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Parliamentary record : Part I debates (27 February 1990)



Parliamentary record : Part I debates (27 February 1990)


Debates for 5th Assembly 1987 - 1990; ParliamentNT; Parliamentary Record; 5th Assembly 1987 - 1990




Made available by the Legislative Assembly of the Northern Territory





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Northern Territory Legislative Assembly

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Attribution International 4.0 (CC BY 4.0)

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Legislative Assembly of the Northern Territory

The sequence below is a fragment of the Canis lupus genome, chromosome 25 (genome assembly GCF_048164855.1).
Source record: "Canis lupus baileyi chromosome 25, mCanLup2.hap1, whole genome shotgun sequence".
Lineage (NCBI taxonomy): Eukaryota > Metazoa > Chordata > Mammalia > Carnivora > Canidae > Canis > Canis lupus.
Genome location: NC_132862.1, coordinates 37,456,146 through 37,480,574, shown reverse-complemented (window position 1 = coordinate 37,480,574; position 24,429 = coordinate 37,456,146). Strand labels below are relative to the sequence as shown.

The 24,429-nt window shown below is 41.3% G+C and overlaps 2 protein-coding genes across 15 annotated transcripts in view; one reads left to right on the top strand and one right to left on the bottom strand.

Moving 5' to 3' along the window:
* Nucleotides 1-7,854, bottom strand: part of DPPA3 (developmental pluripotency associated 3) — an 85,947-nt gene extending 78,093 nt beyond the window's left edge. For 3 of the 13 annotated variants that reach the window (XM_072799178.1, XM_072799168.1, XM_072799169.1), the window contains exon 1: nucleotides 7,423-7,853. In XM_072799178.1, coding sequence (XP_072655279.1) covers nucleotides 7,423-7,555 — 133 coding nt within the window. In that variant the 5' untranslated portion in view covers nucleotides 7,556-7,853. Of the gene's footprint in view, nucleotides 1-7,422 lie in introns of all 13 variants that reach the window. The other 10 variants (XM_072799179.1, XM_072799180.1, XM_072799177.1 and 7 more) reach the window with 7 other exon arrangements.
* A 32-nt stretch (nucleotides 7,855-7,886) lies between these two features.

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DEBATES - Tuesday 27 February 1990 Another report recommendation is that local government and planning authorities consider public safety and crime prevention in their planning proposals. While these issues are obviously considered by local government and town planners, they will be more generally examined under the auspices of the local I Fight Crime ' committees which are being set up in Darwin, Katherine, Tennant Creek and Alice Springs. In conclusion, I draw honourable members ' attention to the recommendation that the Commonwealth, state and territory governments each appoint a body to coordinate implementation of the report1s recommendations. In fact, the composition of a Territory body is under consideration. I commend the report and assure honourable members that the government wi 11 use it as a basi s for redoubl ing its efforts to make the Territory a safer place for all Territorians. Mr Speaker, I move that the Assembly take note of the statement. Mr BELL (MacDonnell): Mr Speaker, I want to make a couple of comments in respect of the statement and the final report of the National Committee on Violence. I note the comments of the Chief Minister and I believe that there are some important lessons for the Territory in this report. In one sense, they are new issues for this Assembly. I have addressed them at varioU's times, but I think that it is worth bringing them together in a debate such as this. I refer honourable members to page xxiii in the executive summary of the report whi ch dea 1 s with percept i on s of. vi 01 ence and the perception by individuals of how they may be subject to violence or of their chances of being victims. Obviously, in a climate that set up the National Committee on Violence, with the Hoddle Street massacre and the Queen Street killings, which were random, apparently unmotivated, anonymous killings, such activity naturally raises the fears of ordinary people that they may themselves become victims. I believe that, as leaders in the community and parliamentarians, we have a responsibility not to play on that fear but to cast it in realistic terms, and I refer honourable members to page xxiii in the executive summary of this report where the committee made the following observations: Australia is a less violent place today than it was during the period from its establishment as a penal colony until federation. However, it is more violent than it was before the Second World War. I will return to that point in a minute. The rate of homicide in Australia is relatively low by international standards and has shown no significant change over the past 20 years. I am sure that many people be 1 i eve tha t they a re more 1 i ke 1 y to be the victim of homicide in 1990 than they were in 1970, which is the 20-year period that is referred to there. The fact is that the rate of homicide has shown no significant change over the past 20 years. I will come back to that statement in a moment, but I ask honourable members to pick up the point that Australia is more violent than it was before the World War II because the committee went on to say that rates of violent crime are not evenly distributed across Australia. For example, they tend to be higher in large cities than in country areas. Mr Speaker, I suggest to you that there is a connection between those 2 things, and that that is one of the reasons why, in one respect, we are fortunate in the 8740